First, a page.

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It’s Thursday folks! 😄
Listen to the episode on Spotify or Apple Podcast.
Before you start scratching your head, no, I haven't suddenly become philosophical or religious. We're not going to talk about Dao as in the Chinese philosophy, but DAOs as in Decentralized Autonomous Organisations.
And a big, fat, disclaimer before we start: my aim with this article is not to say, "If you don't jump on the DAO-train, your organization will be hopelessly after and will never hire or retain a single person."
DAOs are still in the exploratory phase. For most organizations, it's probably not worth even considering them for at least ten years, if even at all.
I write this early because I know myself. I like new shiny things, and I can quickly get a bit over-excited about stuff like this…
So why am I writing about this at all?
Because it's happening fast and at scale.
Let's break it down from the top.
What the f*ck is a DAO?
A DAO is a computer program with pre-defined rules for specific actions, called smart contracts. Smart contracts run on a blockchain, such as ethereum. They are the backbone of DAOs; much like the middle manager of DAOs - "If you do X, you get Y." The main difference is that they’re not as sketchy and subjective as middle managers usually are.
(Sorry to all the middle managers I've been working with, you are, of course, not sketchy and subjective. I mean OTHER middle managers, not you.)
People participate in a DAO either by being a founding member, thus building and creating the smart contracts; adding value to the DAO - either by improving the DAO or performing tasks for the DAO; or by buying your way into the DAO, much like a stock works.
A DAO also lacks a visionary CEO who talks passionately about how the DAO will disrupt the world, making decisions that no one understands.
Instead, the members of the DAO make decisions through voting.
Everything about the organization and its principles is entirely open and transparent.
So what if someone tries to give themself a pay rise? The smart contract will prevent it from happening! It's written into the code, and the only way to change that is if the DAO’s members vote and agree on the change.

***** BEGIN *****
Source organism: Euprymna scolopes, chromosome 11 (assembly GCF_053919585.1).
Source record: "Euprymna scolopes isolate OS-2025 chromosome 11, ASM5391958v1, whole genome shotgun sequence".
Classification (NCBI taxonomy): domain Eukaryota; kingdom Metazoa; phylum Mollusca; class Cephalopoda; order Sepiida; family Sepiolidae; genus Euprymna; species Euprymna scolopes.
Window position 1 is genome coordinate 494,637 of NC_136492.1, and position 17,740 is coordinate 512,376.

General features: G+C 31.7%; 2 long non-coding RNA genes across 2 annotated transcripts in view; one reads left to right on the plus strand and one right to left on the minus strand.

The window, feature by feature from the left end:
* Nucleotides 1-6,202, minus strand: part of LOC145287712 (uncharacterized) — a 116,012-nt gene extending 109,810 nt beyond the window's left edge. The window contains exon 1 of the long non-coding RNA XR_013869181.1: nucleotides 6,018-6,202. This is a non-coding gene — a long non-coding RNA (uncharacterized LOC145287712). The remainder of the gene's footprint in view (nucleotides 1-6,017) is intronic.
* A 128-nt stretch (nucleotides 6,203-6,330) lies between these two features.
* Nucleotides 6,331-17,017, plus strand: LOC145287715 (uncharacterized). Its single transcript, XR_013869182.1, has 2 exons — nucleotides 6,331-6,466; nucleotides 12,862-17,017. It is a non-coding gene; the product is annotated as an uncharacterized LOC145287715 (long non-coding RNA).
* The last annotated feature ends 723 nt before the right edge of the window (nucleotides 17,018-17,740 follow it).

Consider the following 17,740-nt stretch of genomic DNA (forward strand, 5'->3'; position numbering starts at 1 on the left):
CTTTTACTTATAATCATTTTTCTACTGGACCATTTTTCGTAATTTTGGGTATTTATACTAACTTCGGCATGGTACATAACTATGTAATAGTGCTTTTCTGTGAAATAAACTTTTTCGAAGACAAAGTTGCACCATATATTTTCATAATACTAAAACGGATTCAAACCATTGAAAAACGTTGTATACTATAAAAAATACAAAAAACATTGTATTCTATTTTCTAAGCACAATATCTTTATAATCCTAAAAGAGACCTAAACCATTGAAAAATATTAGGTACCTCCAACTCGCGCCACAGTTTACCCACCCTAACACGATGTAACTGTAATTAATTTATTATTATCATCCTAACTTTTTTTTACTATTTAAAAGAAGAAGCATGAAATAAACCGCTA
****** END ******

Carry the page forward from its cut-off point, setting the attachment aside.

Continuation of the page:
Diving into the deep end of the pool.
I'm going to go out on a limb here and try an example, which I'm pretty sure doesn't exist yet. (Please correct me if I'm wrong here, I'd love to know if this exists.)
Let's just say that we start a recruitment DAO.
The DAO aims to help other organizations to hire people.
A group of developers and recruiters get together, using blockchain, they create a smart contract for the DAO. The agreement stipulates the ins and outs of the organization. It sets clear rules on how to compensate participating people and machines. Sending in candidates to the pool might give you one type of compensation, hiring someone gives another type and figuring out local laws for the contract a third.
But wait. Doesn’t this sound very much like any other recruitment company?
Yes, the tasks and aim might be the same, but it's the underlying principles that differ.
If we choose to, anyone can participate in the DAO. Anyone. As it is open and transparent, you know exactly the terms for your participation. It's almost like a video game, but in this case, the remuneration is cash (or usually bitcoin/ethereum).
And yes, if you are a DAO expert, I'm pretty sure I oversimplified things. Feel free to reach out and tell me what I did wrong so I can learn.
HR and DAO?
I hate to break the bad news, but there is no HR department in DAO.
Now is also the time to remind you about the initial statement - DAOs are still in the super-early face. You won't be out of a job tomorrow.
It offers, however, a glimpse into what might be the future where more organizations run on this type of scheme. Not that I think every organization in the whole wide world will be a DAO, but people will request transparency. It reinforces a trend we've seen primarily in tech companies where there's a demand for transparency.
And if demand for tech people is high and they can choose between working for a DAO, where they have explicit knowledge about how and when they will be rewarded, and working for an organization that provides little or no transparency on that - what will they choose?
So even if DAOs are yet, and probably will be, a thing in the margin, for the time being, it's worth considering the impact it will have on our current organizations. We, as HR people, will need to be even better at pushing our organizations and leaders to offer clarity and transparency.
What counts as good performance? What counts as terrible performance? How do we reward our people? Where are we headed as an organization?
These are by no means something new, but the threshold to join another organization such as a DAO has never been lower. People will and are already, to some extent, already voting with their feet. (In an upcoming article, we will talk more about what's now dubbed The Great Resignation; stay tuned for that.)
How do you push leaders to show transparency?
It's always hard to give universal advice, but one common denominator I've seen across companies that successfully retain talent is that their leaders have open sessions on a regular cadence. This is where they openly and also, to some extent, talk non-scripted about what's on their minds. They encourage discussion and feedback in these sessions. I’m not saying this won't be easy - it takes a toll managing all of these questions that pop up. Some of them are uncomfortable. Some are inappropriate. Still, it builds trust. And don't make it a one-trick pony. Consistency is key.
Nothing new under the sun and not rocket science, but it still requires effort.
Now I'm off to start that recruitment DAO.